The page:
Thank you; that was useful. It does not address the fundamental
examination of land rights I am after but was informative anyway.
One of the reasons I am interested in examining land rights is to
analyze the legitimacy and stability of government claims. It is
mostly claims on large unused tracts of land I find troublesome.
I also find the taking of land by force in the absence of torts or
Governments can give people rights but governments only have
the rights people give them. What someone takes or holds by force
alone is not a right. Many of the things you labeled as government
rights may be more correctly called government claims or powers.
It may be that many people have given these rights to governments
but I haven't talked to enough people to find out what they do and
do not wish to allow government.
Settlers have some right to control their environment and the U.S.
is certainly settled in some sense. Beyond that I am trying to understand
the ethics involved, the customs, and the consequences of various
systems well enough to decide to what extent I want to collaborate
with the system. Once you acknowledge land ownership or control
so many other things become a matter of cooperating or leaving.
I certainly have no interest in fighting these systems in culturally
unaccepted ways but I don't know that I support them either.
I always have a healthy respect for large clubs but I think it is
a poor way to run a country unless the clubs are backed by
some very reasonable set of ethics.
I'll stick a response to your comment on contracts being a good
thing here also. Reasonable contracts seem like a great thing
to me but contracts are binding on the parties to the contract,
not other people. John and Joan can contract to sell a stolen
Rolex but I'm not necessarily going to see their contract as
----- Original Message -----
From: "Michael B. Hubbard" <firstname.lastname@example.org>
Sent: Friday, July 27, 2001 9:27 PM
Subject: Fw: Land rights (part I)
> For some reason this bounced the first time...
> ----- Original Message -----
> From: "Michael B. Hubbard" <email@example.com>
> To: <firstname.lastname@example.org>
> Sent: Friday, July 27, 2001 11:04 PM
> Subject: Re: Land rights (part I)
> > This was actually discussed a bit when I was real estate classes a
> > years ago. In the US it generally works like this.
> > First you have to define what is real property. Generally, land is meant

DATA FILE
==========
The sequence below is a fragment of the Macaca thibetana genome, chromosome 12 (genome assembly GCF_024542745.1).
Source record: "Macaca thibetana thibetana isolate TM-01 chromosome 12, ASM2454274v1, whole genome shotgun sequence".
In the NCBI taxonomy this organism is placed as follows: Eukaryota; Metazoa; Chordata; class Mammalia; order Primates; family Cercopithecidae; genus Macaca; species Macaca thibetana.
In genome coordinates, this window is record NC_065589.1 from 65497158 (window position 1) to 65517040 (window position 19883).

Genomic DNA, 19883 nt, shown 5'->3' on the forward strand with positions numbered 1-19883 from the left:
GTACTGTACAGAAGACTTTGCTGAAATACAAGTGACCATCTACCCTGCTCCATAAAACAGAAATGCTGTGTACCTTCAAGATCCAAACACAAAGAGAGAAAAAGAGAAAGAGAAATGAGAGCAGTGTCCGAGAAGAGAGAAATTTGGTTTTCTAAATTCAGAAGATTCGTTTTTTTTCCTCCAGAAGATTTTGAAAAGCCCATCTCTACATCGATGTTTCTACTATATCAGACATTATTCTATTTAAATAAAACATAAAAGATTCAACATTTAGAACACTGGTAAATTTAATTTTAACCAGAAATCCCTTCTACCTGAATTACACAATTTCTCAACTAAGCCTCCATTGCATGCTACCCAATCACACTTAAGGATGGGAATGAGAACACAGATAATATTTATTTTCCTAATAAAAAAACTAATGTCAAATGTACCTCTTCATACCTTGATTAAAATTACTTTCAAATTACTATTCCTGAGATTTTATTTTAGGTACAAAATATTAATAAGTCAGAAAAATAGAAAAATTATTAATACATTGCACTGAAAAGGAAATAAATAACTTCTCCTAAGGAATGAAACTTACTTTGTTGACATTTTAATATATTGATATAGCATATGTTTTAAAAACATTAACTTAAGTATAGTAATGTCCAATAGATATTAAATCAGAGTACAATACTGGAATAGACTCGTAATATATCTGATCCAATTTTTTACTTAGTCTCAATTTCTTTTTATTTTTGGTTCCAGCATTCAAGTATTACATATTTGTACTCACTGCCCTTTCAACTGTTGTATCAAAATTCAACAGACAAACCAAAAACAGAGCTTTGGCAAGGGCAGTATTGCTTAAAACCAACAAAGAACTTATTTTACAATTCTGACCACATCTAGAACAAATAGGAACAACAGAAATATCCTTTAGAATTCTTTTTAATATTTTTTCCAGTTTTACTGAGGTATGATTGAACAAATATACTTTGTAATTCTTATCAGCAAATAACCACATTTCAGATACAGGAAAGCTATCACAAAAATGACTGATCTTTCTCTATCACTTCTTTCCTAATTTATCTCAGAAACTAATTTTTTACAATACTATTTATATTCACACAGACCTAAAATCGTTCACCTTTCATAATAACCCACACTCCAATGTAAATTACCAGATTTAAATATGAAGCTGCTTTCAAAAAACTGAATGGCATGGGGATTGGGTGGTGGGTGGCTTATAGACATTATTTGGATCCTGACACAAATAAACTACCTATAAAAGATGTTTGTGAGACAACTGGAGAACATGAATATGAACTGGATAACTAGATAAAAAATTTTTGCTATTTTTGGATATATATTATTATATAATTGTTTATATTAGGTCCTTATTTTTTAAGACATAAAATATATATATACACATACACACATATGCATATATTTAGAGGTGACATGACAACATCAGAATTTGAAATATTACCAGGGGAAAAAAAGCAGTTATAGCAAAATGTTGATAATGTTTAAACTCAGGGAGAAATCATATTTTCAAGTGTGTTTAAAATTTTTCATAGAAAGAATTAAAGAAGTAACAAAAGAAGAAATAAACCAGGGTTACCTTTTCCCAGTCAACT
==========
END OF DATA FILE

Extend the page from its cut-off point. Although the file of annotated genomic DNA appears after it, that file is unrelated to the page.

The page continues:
> > refer to "the earth's surface to the center of the earth and the
> > above the land, including trees and water. At one point these rights
> > assumed to extend infinitely into space, but the courts generally won't
> > allow you to charge American Airlines for flying eight miles above your
> > house, as it doesn't seriously affect your right to use your property.)
> > Estate includes the definition of land, and adds whatever man-made
> > may be on the land. Real Property includes all of the above, and the
> > of legal rights". These are:
> > The right of possession -the right to physically possess and occupy the
> > space
> > The right to control the property within the limits of the law
> > The right of enjoyment-the right to use the property in any legal manner
> > The right of exclusion- the right to keep others off your property
> > The right of disposition- the right to sell, rent, lease, will, or
> > dispose of the property in any way you see fit within the bounds of the
> > As part of this you can sell darn near anything on, under, or above the
> > property that is legal to sell, or the rights to anything that might be
> > there (assuming you own those rights, but that's another issue).
> > Now the government has some rights, too. There is police power, which is
> > power to enact legislation or take actions to preserve order, protect
> > health, etc. This usually comes out in building codes, environmental
> > legislation, and other laws that might affect real property. The
> > also has the right of eminent domain, which is the right of the
> > to condemn your property and then use it build a new school, new
> > or (if you live in Tennessee) the road to your Governor's retirement
> > property. Usually the government in question will give a reasonable
> > value as compensation for the property acquired in this manner. There is
> > also the right of taxation, wherein the city or county government carve
> > a chunk of your salary each year rather than taking your land by the
> > The state can also have the right of escheat, where the government finds
> > legal heirs to the property and claims the property for government use
> > resale.
> > Most all of this has come down from English common law.
> > Michael
> > (not a licensed Real Estate agent, but formerly with the state real
> > commission)
> > ----- Original Message -----
> > From: "I William Wiser" <email@example.com>
> > To: <Extropians@extropy.org>
> > Sent: Friday, July 27, 2001 4:56 PM
> > Subject: Land rights
> > > Here is a question that has bugged me off and on for years.
> > >
> > > What ways of handling property rights and especially land rights
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